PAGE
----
§ 22. Mr. JOWETT
asked the Secretary of State for the Home Department if his attention has been called to the case of Mr. John Brearley, an operative painter of Bradford, who met with an accident whilst following his employment on the 16th November, 1912, and was afterwards awarded compensation under the Workmen's Compensation Act at the rate of 17s. 4d. per week, payment of which sum was stopped on the 28th March, 1914, owing to the National General Insurance Company, with whom the employers concerned in the case were insured, having gone into liquidation; and if he will say whether the Government held a deposit for the National General Insurance Company at the date of liquidation from which the company's liabilities could be discharged?
§ Sir J. SIMON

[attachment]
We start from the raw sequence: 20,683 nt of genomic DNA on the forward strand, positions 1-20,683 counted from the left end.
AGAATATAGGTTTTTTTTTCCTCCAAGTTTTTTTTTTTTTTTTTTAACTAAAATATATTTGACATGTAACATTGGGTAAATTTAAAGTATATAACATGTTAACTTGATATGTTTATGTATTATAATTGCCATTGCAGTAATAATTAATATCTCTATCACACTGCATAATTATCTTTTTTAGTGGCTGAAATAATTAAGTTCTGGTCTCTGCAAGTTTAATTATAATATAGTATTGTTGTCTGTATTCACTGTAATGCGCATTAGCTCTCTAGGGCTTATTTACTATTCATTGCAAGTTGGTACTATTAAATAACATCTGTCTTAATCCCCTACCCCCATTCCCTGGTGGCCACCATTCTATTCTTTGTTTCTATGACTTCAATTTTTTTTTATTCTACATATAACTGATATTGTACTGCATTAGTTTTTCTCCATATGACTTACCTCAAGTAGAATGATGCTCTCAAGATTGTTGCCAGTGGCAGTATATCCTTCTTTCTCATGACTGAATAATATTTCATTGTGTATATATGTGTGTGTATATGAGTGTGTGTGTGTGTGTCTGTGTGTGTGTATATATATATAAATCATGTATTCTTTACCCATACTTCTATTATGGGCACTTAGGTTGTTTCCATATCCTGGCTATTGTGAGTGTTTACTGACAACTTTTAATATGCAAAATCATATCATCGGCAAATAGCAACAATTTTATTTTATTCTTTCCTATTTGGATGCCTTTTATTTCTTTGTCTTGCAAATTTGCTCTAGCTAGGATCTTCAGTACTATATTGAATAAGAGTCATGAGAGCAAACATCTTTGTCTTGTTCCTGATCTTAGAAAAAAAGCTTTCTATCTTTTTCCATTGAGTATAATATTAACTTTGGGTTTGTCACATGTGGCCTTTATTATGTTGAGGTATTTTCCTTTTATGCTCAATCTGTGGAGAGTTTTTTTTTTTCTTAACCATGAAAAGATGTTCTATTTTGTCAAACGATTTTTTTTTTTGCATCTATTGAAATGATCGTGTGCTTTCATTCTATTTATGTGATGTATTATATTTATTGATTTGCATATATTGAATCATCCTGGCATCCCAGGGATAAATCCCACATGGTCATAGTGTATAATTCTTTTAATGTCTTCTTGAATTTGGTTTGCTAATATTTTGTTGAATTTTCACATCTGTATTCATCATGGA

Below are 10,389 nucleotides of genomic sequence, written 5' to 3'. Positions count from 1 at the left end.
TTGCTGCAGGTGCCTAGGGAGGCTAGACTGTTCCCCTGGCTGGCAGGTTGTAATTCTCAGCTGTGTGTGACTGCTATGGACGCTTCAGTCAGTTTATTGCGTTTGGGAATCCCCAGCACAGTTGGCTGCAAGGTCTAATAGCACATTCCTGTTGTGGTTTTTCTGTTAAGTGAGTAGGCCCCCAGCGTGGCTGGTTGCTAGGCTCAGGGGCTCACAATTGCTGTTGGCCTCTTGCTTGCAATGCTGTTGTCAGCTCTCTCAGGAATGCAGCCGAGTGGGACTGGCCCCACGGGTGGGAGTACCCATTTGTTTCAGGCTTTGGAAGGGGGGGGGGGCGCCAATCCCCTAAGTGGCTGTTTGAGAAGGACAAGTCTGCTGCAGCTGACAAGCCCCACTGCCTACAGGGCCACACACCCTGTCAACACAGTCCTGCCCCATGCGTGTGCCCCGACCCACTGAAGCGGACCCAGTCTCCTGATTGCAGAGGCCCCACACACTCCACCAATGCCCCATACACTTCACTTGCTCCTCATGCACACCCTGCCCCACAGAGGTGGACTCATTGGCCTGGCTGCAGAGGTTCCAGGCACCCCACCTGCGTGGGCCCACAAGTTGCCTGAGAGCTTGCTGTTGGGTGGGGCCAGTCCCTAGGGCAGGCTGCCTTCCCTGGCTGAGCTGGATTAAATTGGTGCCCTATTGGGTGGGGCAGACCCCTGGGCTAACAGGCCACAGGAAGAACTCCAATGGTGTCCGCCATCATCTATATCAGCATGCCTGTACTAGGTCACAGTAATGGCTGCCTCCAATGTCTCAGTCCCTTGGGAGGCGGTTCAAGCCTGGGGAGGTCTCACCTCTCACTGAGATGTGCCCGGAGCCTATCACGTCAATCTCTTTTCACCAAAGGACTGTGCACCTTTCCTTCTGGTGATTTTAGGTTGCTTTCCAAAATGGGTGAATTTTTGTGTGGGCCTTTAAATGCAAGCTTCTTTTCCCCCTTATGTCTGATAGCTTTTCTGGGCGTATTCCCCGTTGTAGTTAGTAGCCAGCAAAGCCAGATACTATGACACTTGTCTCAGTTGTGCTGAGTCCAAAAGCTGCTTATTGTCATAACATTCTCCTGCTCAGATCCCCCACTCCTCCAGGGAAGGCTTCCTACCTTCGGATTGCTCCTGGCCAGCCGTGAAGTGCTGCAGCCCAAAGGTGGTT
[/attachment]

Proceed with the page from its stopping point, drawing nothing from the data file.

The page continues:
My attention had not been previously called to this case. My hon. Friend of course appreciates that the right of the workmen to be paid compensation by his employer is not in the least affected by the failure of the insurance company. I am informed by the Board of Trade that the company in question did not make and were not under any obligation to make any deposit in respect of their employers' liability insurance business. The obligation to make such deposits does not extend to companies which commenced to carry on that class of business in the United Kingdom previously to the passing of the Employers' Liability Insurance Companies Act of 1907.